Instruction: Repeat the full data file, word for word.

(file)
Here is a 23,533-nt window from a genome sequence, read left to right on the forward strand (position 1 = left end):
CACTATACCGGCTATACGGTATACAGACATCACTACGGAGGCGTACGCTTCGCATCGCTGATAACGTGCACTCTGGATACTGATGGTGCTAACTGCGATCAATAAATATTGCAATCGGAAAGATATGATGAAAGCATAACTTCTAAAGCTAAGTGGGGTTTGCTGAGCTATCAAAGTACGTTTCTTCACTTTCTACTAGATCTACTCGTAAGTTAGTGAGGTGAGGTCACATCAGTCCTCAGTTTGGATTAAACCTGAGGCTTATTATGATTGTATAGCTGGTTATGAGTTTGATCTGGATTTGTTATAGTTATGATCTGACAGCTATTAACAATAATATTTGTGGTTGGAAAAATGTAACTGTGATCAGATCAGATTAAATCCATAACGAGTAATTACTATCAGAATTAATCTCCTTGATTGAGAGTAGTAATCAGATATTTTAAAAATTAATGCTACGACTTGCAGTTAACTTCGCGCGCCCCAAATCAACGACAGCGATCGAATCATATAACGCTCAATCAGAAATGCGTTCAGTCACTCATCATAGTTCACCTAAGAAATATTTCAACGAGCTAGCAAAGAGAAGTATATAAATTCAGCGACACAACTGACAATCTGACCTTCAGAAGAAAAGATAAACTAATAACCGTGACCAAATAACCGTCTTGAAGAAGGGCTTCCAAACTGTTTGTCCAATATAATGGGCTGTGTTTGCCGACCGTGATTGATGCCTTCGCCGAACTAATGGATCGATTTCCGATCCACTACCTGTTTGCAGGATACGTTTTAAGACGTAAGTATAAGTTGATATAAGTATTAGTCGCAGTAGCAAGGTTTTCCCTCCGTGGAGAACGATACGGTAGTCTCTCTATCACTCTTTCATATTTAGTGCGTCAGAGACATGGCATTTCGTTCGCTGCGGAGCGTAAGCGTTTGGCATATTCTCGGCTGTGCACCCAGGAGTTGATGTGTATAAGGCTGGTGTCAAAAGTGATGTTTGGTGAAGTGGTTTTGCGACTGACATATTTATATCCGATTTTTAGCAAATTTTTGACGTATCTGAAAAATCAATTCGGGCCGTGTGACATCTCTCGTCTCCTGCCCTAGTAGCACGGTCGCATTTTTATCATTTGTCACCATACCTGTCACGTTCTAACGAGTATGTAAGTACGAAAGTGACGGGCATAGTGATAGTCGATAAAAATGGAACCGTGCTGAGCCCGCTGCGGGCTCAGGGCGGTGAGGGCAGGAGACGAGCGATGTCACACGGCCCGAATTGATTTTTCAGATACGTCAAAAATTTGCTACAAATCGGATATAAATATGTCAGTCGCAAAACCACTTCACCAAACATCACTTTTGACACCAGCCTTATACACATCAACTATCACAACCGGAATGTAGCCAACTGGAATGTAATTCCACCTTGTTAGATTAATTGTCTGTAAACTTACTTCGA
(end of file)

Here is a 23,533-nt window from a genome sequence, read left to right on the forward strand (position 1 = left end):
CACTATACCGGCTATACGGTATACAGACATCACTACGGAGGCGTACGCTTCGCATCGCTGATAACGTGCACTCTGGATACTGATGGTGCTAACTGCGATCAATAAATATTGCAATCGGAAAGATATGATGAAAGCATAACTTCTAAAGCTAAGTGGGGTTTGCTGAGCTATCAAAGTACGTTTCTTCACTTTCTACTAGATCTACTCGTAAGTTAGTGAGGTGAGGTCACATCAGTCCTCAGTTTGGATTAAACCTGAGGCTTATTATGATTGTATAGCTGGTTATGAGTTTGATCTGGATTTGTTATAGTTATGATCTGACAGCTATTAACAATAATATTTGTGGTTGGAAAAATGTAACTGTGATCAGATCAGATTAAATCCATAACGAGTAATTACTATCAGAATTAATCTCCTTGATTGAGAGTAGTAATCAGATATTTTAAAAATTAATGCTACGACTTGCAGTTAACTTCGCGCGCCCCAAATCAACGACAGCGATCGAATCATATAACGCTCAATCAGAAATGCGTTCAGTCACTCATCATAGTTCACCTAAGAAATATTTCAACGAGCTAGCAAAGAGAAGTATATAAATTCAGCGACACAACTGACAATCTGACCTTCAGAAGAAAAGATAAACTAATAACCGTGACCAAATAACCGTCTTGAAGAAGGGCTTCCAAACTGTTTGTCCAATATAATGGGCTGTGTTTGCCGACCGTGATTGATGCCTTCGCCGAACTAATGGATCGATTTCCGATCCACTACCTGTTTGCAGGATACGTTTTAAGACGTAAGTATAAGTTGATATAAGTATTAGTCGCAGTAGCAAGGTTTTCCCTCCGTGGAGAACGATACGGTAGTCTCTCTATCACTCTTTCATATTTAGTGCGTCAGAGACATGGCATTTCGTTCGCTGCGGAGCGTAAGCGTTTGGCATATTCTCGGCTGTGCACCCAGGAGTTGATGTGTATAAGGCTGGTGTCAAAAGTGATGTTTGGTGAAGTGGTTTTGCGACTGACATATTTATATCCGATTTTTAGCAAATTTTTGACGTATCTGAAAAATCAATTCGGGCCGTGTGACATCTCTCGTCTCCTGCCCTAGTAGCACGGTCGCATTTTTATCATTTGTCACCATACCTGTCACGTTCTAACGAGTATGTAAGTACGAAAGTGACGGGCATAGTGATAGTCGATAAAAATGGAACCGTGCTGAGCCCGCTGCGGGCTCAGGGCGGTGAGGGCAGGAGACGAGCGATGTCACACGGCCCGAATTGATTTTTCAGATACGTCAAAAATTTGCTACAAATCGGATATAAATATGTCAGTCGCAAAACCACTTCACCAAACATCACTTTTGACACCAGCCTTATACACATCAACTATCACAACCGGAATGTAGCCAACTGGAATGTAATTCCACCTTGTTAGATTAATTGTCTGTAAACTTACTTCGA